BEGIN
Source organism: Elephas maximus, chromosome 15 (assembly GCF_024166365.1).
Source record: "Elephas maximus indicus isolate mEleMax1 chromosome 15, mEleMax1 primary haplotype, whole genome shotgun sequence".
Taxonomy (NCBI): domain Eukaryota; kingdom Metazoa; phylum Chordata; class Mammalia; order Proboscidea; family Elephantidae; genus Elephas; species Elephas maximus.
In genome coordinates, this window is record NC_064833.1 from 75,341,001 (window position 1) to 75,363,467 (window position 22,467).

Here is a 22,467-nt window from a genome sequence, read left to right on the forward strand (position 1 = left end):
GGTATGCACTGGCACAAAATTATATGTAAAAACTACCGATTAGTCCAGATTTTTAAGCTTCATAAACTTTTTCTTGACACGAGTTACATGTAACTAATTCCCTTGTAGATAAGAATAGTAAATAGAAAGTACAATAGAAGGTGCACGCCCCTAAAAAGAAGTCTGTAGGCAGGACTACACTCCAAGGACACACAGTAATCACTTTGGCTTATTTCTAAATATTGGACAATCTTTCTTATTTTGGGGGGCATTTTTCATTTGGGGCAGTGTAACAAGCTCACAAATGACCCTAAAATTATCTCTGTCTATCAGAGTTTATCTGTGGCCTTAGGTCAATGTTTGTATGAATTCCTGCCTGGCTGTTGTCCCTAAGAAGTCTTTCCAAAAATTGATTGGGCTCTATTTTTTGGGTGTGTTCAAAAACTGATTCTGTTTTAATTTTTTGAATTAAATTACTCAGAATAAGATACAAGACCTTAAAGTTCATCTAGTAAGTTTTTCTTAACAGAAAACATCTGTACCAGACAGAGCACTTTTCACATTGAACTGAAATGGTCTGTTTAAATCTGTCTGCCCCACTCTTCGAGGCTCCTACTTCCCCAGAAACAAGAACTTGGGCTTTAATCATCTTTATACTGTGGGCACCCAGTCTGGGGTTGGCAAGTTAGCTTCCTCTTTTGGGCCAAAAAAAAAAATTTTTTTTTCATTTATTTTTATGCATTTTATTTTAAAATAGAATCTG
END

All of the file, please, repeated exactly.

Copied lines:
Source organism: Elephas maximus, chromosome 15 (assembly GCF_024166365.1).
Source record: "Elephas maximus indicus isolate mEleMax1 chromosome 15, mEleMax1 primary haplotype, whole genome shotgun sequence".
Taxonomy (NCBI): domain Eukaryota; kingdom Metazoa; phylum Chordata; class Mammalia; order Proboscidea; family Elephantidae; genus Elephas; species Elephas maximus.
In genome coordinates, this window is record NC_064833.1 from 75,341,001 (window position 1) to 75,363,467 (window position 22,467).

Here is a 22,467-nt window from a genome sequence, read left to right on the forward strand (position 1 = left end):
GGTATGCACTGGCACAAAATTATATGTAAAAACTACCGATTAGTCCAGATTTTTAAGCTTCATAAACTTTTTCTTGACACGAGTTACATGTAACTAATTCCCTTGTAGATAAGAATAGTAAATAGAAAGTACAATAGAAGGTGCACGCCCCTAAAAAGAAGTCTGTAGGCAGGACTACACTCCAAGGACACACAGTAATCACTTTGGCTTATTTCTAAATATTGGACAATCTTTCTTATTTTGGGGGGCATTTTTCATTTGGGGCAGTGTAACAAGCTCACAAATGACCCTAAAATTATCTCTGTCTATCAGAGTTTATCTGTGGCCTTAGGTCAATGTTTGTATGAATTCCTGCCTGGCTGTTGTCCCTAAGAAGTCTTTCCAAAAATTGATTGGGCTCTATTTTTTGGGTGTGTTCAAAAACTGATTCTGTTTTAATTTTTTGAATTAAATTACTCAGAATAAGATACAAGACCTTAAAGTTCATCTAGTAAGTTTTTCTTAACAGAAAACATCTGTACCAGACAGAGCACTTTTCACATTGAACTGAAATGGTCTGTTTAAATCTGTCTGCCCCACTCTTCGAGGCTCCTACTTCCCCAGAAACAAGAACTTGGGCTTTAATCATCTTTATACTGTGGGCACCCAGTCTGGGGTTGGCAAGTTAGCTTCCTCTTTTGGGCCAAAAAAAAAAATTTTTTTTTCATTTATTTTTATGCATTTTATTTTAAAATAGAATCTG